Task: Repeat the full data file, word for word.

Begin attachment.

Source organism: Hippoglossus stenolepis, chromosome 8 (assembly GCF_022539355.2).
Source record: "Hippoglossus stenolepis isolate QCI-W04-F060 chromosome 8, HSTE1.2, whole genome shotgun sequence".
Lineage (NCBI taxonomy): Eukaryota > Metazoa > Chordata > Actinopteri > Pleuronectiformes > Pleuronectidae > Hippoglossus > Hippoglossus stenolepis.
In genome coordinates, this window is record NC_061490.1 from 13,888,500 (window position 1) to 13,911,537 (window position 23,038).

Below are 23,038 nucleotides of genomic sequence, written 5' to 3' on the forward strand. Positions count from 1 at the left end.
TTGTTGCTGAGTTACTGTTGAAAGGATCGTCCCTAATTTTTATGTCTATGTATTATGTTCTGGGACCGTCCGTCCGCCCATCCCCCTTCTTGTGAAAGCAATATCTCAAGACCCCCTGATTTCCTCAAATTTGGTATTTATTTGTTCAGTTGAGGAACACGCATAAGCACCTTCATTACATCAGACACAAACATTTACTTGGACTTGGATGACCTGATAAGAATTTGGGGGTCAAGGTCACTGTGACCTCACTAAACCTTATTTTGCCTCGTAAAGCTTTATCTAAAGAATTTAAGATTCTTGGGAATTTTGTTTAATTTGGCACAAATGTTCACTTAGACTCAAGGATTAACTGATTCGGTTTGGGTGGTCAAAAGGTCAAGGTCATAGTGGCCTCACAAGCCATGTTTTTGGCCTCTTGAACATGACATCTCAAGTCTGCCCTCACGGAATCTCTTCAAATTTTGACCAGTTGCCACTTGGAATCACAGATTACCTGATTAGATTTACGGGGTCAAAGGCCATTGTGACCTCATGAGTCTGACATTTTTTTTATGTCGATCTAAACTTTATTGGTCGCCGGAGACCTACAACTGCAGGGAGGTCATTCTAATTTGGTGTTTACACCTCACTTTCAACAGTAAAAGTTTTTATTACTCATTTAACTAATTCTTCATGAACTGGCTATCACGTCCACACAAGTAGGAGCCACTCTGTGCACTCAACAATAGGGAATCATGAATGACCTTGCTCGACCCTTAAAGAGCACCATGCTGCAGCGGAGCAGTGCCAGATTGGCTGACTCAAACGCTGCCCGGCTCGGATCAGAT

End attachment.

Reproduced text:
Source organism: Hippoglossus stenolepis, chromosome 8 (assembly GCF_022539355.2).
Source record: "Hippoglossus stenolepis isolate QCI-W04-F060 chromosome 8, HSTE1.2, whole genome shotgun sequence".
Lineage (NCBI taxonomy): Eukaryota > Metazoa > Chordata > Actinopteri > Pleuronectiformes > Pleuronectidae > Hippoglossus > Hippoglossus stenolepis.
In genome coordinates, this window is record NC_061490.1 from 13,888,500 (window position 1) to 13,911,537 (window position 23,038).

Below are 23,038 nucleotides of genomic sequence, written 5' to 3' on the forward strand. Positions count from 1 at the left end.
TTGTTGCTGAGTTACTGTTGAAAGGATCGTCCCTAATTTTTATGTCTATGTATTATGTTCTGGGACCGTCCGTCCGCCCATCCCCCTTCTTGTGAAAGCAATATCTCAAGACCCCCTGATTTCCTCAAATTTGGTATTTATTTGTTCAGTTGAGGAACACGCATAAGCACCTTCATTACATCAGACACAAACATTTACTTGGACTTGGATGACCTGATAAGAATTTGGGGGTCAAGGTCACTGTGACCTCACTAAACCTTATTTTGCCTCGTAAAGCTTTATCTAAAGAATTTAAGATTCTTGGGAATTTTGTTTAATTTGGCACAAATGTTCACTTAGACTCAAGGATTAACTGATTCGGTTTGGGTGGTCAAAAGGTCAAGGTCATAGTGGCCTCACAAGCCATGTTTTTGGCCTCTTGAACATGACATCTCAAGTCTGCCCTCACGGAATCTCTTCAAATTTTGACCAGTTGCCACTTGGAATCACAGATTACCTGATTAGATTTACGGGGTCAAAGGCCATTGTGACCTCATGAGTCTGACATTTTTTTTATGTCGATCTAAACTTTATTGGTCGCCGGAGACCTACAACTGCAGGGAGGTCATTCTAATTTGGTGTTTACACCTCACTTTCAACAGTAAAAGTTTTTATTACTCATTTAACTAATTCTTCATGAACTGGCTATCACGTCCACACAAGTAGGAGCCACTCTGTGCACTCAACAATAGGGAATCATGAATGACCTTGCTCGACCCTTAAAGAGCACCATGCTGCAGCGGAGCAGTGCCAGATTGGCTGACTCAAACGCTGCCCGGCTCGGATCAGAT